Images of Nicolaus Copernicus in Medallic Art and Numismatics
Former Bishops’ Palace (Main Building)
The figure of Nicolaus Copernicus began to attract the interest of painters and wood engravers as early as in the 16th century. His image began to feature on medals two centuries later, in the 18th century, and in Poland at the start of the 19th century. Coins and paper money began displaying his image even later – in the second half of the 19th century on banknotes and at the start of the 20th century on coins.
The earliest likenesses of Copernicus include the oil portrait by Tobias Stimmer, which can be found on Strasbourg’s Cathedral famous astronomical clock, the oil painting with the astronomer’s epitaph in St. Johns’ Cathedral in Toruń, and the portrait from the Library of the Toruń Academic Gymnasium. These images give the viewers an idea of how the scholar might have looked. Unfortunately, they were all created after Copernicus’ death. Indirect sources say that both the Strasbourg and the Gymnasium portrait were based on a likeness that has not survived to the present day, which the great astronomer posed for or, according to others, even painted himself.
Medallists were keen to include images of Copernicus in their works. They modelled their images on surviving portraits and used different materials and diverse techniques, also drawing on the literature to best show the physical features and the complexity of the character of the commemorated person. The way in which facial features, elements of clothing and attributes were depicted developed gradually. Ultimately, a stereotypical likeness of Copernicus became commonplace – of a mature man with sharp, pronounced facial features, protruding cheekbones, a long, sharp nose, and the characteristic shoulder-length, luxuriant hair parted to the right or the left, with his forehead and ears partly concealed, holding a lily of the valley in his hand. Heliocentric motifs and urban panoramas often complemented the image. With time, some artists began to move away from the familiar portraits and sought new means of expression in their work.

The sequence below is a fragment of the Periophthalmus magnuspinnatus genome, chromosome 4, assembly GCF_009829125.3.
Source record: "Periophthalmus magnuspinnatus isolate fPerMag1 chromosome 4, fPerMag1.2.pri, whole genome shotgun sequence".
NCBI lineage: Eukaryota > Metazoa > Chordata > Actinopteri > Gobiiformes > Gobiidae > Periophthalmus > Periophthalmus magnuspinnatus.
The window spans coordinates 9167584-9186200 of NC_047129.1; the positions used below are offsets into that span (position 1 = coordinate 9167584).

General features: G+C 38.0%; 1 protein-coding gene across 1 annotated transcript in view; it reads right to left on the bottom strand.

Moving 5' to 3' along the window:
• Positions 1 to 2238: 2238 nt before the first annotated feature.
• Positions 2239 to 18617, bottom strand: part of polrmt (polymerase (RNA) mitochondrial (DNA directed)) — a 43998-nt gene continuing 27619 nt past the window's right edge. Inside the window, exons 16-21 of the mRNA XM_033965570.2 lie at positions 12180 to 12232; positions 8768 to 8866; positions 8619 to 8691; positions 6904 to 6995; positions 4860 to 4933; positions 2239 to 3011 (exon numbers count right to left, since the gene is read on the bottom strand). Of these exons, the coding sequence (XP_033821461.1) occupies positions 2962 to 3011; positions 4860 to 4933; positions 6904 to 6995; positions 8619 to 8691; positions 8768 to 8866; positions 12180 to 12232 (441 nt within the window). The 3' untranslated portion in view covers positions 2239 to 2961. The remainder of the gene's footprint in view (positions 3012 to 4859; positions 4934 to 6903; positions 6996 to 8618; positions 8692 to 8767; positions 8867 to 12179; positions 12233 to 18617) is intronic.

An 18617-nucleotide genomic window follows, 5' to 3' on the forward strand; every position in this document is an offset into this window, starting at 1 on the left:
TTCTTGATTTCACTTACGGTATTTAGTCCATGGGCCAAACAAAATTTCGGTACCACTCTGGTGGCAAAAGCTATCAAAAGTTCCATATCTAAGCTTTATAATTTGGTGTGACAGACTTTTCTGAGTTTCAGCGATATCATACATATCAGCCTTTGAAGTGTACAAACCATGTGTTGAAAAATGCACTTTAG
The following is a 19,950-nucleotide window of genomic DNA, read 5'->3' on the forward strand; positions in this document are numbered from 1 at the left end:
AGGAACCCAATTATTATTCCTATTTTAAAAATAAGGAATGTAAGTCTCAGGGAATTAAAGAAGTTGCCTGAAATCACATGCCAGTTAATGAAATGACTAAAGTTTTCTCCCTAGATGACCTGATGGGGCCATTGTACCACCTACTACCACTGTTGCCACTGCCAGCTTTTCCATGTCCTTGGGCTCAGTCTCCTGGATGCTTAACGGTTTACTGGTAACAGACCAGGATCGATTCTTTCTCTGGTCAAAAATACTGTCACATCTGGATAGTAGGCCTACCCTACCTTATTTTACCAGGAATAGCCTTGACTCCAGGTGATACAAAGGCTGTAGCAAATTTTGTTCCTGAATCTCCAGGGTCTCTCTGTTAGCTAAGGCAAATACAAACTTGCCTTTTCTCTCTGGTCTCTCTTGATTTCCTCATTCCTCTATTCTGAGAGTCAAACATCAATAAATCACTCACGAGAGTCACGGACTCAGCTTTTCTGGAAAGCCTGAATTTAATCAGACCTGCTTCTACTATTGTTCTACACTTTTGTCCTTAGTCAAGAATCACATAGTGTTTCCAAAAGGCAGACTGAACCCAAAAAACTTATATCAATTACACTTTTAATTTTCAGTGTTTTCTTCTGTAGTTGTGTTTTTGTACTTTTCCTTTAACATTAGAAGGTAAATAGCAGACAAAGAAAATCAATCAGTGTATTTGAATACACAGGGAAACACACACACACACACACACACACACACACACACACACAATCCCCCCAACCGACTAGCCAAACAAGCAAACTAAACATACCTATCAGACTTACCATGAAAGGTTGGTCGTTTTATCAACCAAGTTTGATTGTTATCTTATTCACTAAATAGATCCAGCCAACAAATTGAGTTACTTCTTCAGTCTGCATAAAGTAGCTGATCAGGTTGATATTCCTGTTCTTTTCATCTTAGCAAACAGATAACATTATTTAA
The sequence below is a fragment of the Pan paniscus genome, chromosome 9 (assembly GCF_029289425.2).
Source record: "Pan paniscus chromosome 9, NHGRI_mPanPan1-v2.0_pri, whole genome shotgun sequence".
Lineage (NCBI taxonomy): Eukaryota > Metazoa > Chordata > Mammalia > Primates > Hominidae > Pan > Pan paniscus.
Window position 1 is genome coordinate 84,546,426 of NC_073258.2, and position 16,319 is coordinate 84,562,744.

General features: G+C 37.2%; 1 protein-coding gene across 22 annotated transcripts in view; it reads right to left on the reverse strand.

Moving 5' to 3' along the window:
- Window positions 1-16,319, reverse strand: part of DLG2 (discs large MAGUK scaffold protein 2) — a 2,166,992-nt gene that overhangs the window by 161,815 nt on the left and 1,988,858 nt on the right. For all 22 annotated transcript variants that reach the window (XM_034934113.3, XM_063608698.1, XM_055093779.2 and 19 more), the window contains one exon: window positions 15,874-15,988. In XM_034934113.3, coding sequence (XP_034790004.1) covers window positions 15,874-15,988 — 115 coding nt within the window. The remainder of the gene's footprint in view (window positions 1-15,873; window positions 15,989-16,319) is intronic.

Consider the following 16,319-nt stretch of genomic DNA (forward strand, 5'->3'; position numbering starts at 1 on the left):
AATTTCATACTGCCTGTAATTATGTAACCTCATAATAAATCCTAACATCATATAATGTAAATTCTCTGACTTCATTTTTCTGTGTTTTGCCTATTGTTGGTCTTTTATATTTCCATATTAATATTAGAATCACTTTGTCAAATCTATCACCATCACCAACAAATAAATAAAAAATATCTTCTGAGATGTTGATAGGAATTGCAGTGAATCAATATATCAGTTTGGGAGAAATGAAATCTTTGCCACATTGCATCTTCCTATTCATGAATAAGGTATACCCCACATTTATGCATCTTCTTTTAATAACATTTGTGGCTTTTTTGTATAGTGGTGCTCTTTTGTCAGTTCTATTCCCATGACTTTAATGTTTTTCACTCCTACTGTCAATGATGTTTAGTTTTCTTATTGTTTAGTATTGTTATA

The exhibition entitled “Images of Nicolaus Copernicus in Medallic Art and Numismatics” aims to showcase medals, coins and banknotes carrying the image of the esteemed astronomer belonging to the museum’s collections and to illustrate the variety of ways in which Nicolaus Copernicus is depicted in the art of fine relief. The authors of the images on display are mostly artists with a distinct creative profile and self-assured personality, authenticity and uniqueness, skilfully using a wide variety of artistic means of expression. Some images are instantly recognisable, with others requiring greater focus to identify the person portrayed in the work. Some depictions of the scholar have been taken directly from well-known portraits, while others combine features of different likenesses, transposed in their own way and generating miscellaneous representations.
The exhibits on display include Józef Stasiński’s plaquettes, which give the impression of having been painted, depicting Nicolaus Copernicus after the portrait by J. Falck, Bacciarelli and likenesses from the Gołuchowski collection, the rarest inter-war exhibit with the most original image of Nicolaus Copernicus, the most attractive banknote with the image of Nicolaus Copernicus issued in 1965, and a Frombork voucher with “the value of 20 Copernicuses”, depicting a reconstruction of Nicolaus Copernicus’ face made by the Central Forensic Laboratory of the Police Headquarters in Warsaw.
This year’s 549th anniversary of Nicolaus Copernicus’ birth is an excellent opportunity to demonstrate how artists have been depicting the influential astronomer in medallic art and numismatics.
Nicolaus Copernicus Museum
Curator: Marta Jagła